If the average American picks up a Putumayo album and recognizes more than two of the artists on there, founder Dan Storper would be shocked.
Putumayo World Music, over the past 20 years, has highlighted artists that aren't well known, even in their own country. While the internet has changed the music industry immensely (when was the last time you walked into a Virgin Megastore?), it is a double-edged sword for Storper. "It is so much easier to source music. So the internet, in a way, has helped," he says. "Research is easier, but the world has an ocean of music and our role has become curatorial."
The albums have become a gateway to introduce listeners to great music from around the world, so song selection plays a pretty big role in the process. Listeners trust Putumayo to provide a positive experience, and Storper strives to improve awareness of different artists and musical styles. He hopes the music inspires people to go deeper and listen to more work by the featured artists. He's even received responses from customers saying they've been so inspired by music from a particular region, such as Brazil, that they've made the trek over to that foreign land.
While Storper is particularly inspired by African music, he's also attached to Brazilian, French, and American music. He splits his time between New York and New Orleans, and often finds inspiration in his Southern home.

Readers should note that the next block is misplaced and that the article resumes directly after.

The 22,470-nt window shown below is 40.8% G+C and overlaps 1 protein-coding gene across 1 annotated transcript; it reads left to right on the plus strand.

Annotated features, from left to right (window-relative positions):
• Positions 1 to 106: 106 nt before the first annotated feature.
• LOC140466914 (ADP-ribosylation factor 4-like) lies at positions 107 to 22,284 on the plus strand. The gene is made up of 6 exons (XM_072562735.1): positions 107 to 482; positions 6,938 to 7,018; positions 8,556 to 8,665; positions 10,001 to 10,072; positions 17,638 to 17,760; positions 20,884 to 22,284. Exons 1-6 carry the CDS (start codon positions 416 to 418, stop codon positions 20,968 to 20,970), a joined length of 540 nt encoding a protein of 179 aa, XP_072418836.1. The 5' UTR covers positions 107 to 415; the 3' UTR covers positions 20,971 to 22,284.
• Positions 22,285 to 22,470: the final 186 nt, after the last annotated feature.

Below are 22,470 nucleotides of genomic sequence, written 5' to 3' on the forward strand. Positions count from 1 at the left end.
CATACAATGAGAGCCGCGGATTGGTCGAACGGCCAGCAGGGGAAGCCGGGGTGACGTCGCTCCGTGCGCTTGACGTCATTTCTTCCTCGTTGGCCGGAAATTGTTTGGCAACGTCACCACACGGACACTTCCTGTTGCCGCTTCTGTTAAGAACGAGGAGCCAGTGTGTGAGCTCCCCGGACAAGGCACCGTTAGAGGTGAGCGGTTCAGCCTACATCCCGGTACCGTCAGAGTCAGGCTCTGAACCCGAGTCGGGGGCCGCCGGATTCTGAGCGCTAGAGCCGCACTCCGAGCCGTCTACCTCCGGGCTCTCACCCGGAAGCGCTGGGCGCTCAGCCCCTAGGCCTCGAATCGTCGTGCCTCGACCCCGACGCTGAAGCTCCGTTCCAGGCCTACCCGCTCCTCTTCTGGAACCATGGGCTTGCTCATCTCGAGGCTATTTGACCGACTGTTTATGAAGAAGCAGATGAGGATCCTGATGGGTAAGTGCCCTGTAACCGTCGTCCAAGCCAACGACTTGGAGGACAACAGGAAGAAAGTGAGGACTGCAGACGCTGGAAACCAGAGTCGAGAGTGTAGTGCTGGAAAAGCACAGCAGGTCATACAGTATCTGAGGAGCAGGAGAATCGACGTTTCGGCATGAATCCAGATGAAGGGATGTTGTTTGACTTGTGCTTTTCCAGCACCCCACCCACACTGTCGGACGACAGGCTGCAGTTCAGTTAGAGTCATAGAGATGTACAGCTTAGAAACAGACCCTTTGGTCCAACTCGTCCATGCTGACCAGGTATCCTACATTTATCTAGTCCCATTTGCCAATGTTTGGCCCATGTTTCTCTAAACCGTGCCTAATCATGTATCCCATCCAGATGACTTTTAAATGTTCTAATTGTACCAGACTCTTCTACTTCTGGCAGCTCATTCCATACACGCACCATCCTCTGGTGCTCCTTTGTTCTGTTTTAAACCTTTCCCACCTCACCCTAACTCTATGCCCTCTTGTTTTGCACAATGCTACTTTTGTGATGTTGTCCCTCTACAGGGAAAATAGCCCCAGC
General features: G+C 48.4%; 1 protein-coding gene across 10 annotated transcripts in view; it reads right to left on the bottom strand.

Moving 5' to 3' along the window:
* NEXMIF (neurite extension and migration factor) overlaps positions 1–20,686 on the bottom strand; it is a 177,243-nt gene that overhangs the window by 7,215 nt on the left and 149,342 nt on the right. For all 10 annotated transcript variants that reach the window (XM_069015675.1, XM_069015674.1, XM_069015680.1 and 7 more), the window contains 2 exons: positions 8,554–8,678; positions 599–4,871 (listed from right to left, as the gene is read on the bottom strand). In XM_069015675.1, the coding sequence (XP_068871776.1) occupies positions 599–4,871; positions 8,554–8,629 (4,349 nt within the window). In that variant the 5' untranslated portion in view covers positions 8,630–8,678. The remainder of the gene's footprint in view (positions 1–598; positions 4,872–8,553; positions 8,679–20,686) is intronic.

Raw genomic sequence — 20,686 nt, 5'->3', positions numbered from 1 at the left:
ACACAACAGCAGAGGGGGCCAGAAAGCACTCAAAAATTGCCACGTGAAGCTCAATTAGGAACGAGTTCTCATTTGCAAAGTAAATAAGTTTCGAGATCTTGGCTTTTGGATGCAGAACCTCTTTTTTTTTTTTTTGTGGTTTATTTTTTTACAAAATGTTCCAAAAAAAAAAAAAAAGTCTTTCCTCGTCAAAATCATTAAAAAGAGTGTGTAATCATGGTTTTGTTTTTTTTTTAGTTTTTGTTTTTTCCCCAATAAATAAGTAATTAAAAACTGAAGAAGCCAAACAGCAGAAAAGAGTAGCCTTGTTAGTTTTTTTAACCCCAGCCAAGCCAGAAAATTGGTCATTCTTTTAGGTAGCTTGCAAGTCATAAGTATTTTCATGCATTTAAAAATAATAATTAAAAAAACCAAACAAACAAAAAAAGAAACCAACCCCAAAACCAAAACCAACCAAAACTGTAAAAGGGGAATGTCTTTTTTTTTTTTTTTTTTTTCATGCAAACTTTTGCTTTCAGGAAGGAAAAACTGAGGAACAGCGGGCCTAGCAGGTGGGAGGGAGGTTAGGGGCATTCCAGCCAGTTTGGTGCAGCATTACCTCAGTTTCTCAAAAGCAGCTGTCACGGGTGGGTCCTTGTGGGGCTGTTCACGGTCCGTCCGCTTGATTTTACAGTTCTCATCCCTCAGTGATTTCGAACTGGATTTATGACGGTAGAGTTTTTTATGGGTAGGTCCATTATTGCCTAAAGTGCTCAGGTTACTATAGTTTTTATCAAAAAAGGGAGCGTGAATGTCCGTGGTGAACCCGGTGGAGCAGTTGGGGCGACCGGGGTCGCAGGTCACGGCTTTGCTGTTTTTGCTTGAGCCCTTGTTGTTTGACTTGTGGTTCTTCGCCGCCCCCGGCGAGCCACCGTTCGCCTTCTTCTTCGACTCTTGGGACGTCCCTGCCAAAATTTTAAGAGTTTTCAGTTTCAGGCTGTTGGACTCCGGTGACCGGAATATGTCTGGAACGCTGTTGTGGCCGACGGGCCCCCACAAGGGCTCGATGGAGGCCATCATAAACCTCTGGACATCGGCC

While some albums feature legendary artists like Bob Dylan and Louis Armstrong, it's more challenging to put out artists people aren't familiar with. "What's critical is that the song has to be uplifting, and that people will like it," he says. The best part is that the albums -- which are available in many book and gift stores, museums, health food spots, and cafes -- is that they're a risk-free trial that customers can return if they're not fully satisfied. The way Storper sees it, listeners are trusting Putumayo to provide good music, whether or not they know the artist or region.
"For 15 dollars, compared to things like therapy, a psychologist, or a meal, these CDs last over time," he says. He wants to create quality albums that stand the test of time and make people feel good. "That's why we don't release hundreds of albums," he says.
As the company celebrates its 20th anniversary, it released new albums this week featuring acoustic American songs, Acoustic America, and what's guaranteed to be a popular children's album, American Playground, just in time for July 4. "It's nice to put together acoustic albums and celebrate the roots of what Putumayo came from," Storper says of these new ventures that represent a solid company.
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